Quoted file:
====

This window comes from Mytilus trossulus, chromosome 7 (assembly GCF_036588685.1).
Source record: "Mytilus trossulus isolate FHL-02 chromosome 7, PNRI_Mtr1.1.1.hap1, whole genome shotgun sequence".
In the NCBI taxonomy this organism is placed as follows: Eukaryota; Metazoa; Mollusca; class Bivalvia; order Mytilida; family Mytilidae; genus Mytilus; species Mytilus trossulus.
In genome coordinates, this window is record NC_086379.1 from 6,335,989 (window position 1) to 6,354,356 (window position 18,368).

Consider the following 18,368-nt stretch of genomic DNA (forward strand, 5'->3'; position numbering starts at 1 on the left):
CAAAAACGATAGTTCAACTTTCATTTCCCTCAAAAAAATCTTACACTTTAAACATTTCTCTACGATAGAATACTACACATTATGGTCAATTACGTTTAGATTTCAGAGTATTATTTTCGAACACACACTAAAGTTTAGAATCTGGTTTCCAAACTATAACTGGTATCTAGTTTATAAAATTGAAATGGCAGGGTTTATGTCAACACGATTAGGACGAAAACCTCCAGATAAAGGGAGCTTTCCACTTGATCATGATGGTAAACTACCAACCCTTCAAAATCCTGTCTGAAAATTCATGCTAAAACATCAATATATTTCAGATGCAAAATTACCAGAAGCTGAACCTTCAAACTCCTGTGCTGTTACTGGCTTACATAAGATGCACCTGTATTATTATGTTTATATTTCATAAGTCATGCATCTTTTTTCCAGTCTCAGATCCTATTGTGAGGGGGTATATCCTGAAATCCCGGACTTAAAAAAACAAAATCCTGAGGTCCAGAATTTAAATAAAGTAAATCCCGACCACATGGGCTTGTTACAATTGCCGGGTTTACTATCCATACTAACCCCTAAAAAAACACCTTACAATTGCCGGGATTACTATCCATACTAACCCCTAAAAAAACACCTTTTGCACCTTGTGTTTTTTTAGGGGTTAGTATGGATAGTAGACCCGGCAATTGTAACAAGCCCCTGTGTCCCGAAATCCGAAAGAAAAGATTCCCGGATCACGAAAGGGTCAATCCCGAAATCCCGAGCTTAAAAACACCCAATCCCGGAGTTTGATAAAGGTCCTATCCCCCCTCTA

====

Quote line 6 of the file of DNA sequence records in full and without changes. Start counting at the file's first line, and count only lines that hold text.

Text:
CAAAAACGATAGTTCAACTTTCATTTCCCTCAAAAAAATCTTACACTTTAAACATTTCTCTACGATAGAATACTACACATTATGGTCAATTACGTTTAGATTTCAGAGTATTATTTTCGAACACACACTAAAGTTTAGAATCTGGTTTCCAAACTATAACTGGTATCTAGTTTATAAAATTGAAATGGCAGGGTTTATGTCAACACGATTAGGACGAAAACCTCCAGATAAAGGGAGCTTTCCACTTGATCATGATGGTAAACTACCAACCCTTCAAAATCCTGTCTGAAAATTCATGCTAAAACATCAATATATTTCAGATGCAAAATTACCAGAAGCTGAACCTTCAAACTCCTGTGCTGTTACTGGCTTACATAAGATGCACCTGTATTATTATGTTTATATTTCATAAGTCATGCATCTTTTTTCCAGTCTCAGATCCTATTGTGAGGGGGTATATCCTGAAATCCCGGACTTAAAAAAACAAAATCCTGAGGTCCAGAATTTAAATAAAGTAAATCCCGACCACATGGGCTTGTTACAATTGCCGGGTTTACTATCCATACTAACCCCTAAAAAAACACCTTACAATTGCCGGGATTACTATCCATACTAACCCCTAAAAAAACACCTTTTGCACCTTGTGTTTTTTTAGGGGTTAGTATGGATAGTAGACCCGGCAATTGTAACAAGCCCCTGTGTCCCGAAATCCGAAAGAAAAGATTCCCGGATCACGAAAGGGTCAATCCCGAAATCCCGAGCTTAAAAACACCCAATCCCGGAGTTTGATAAAGGTCCTATCCCCCCTCTA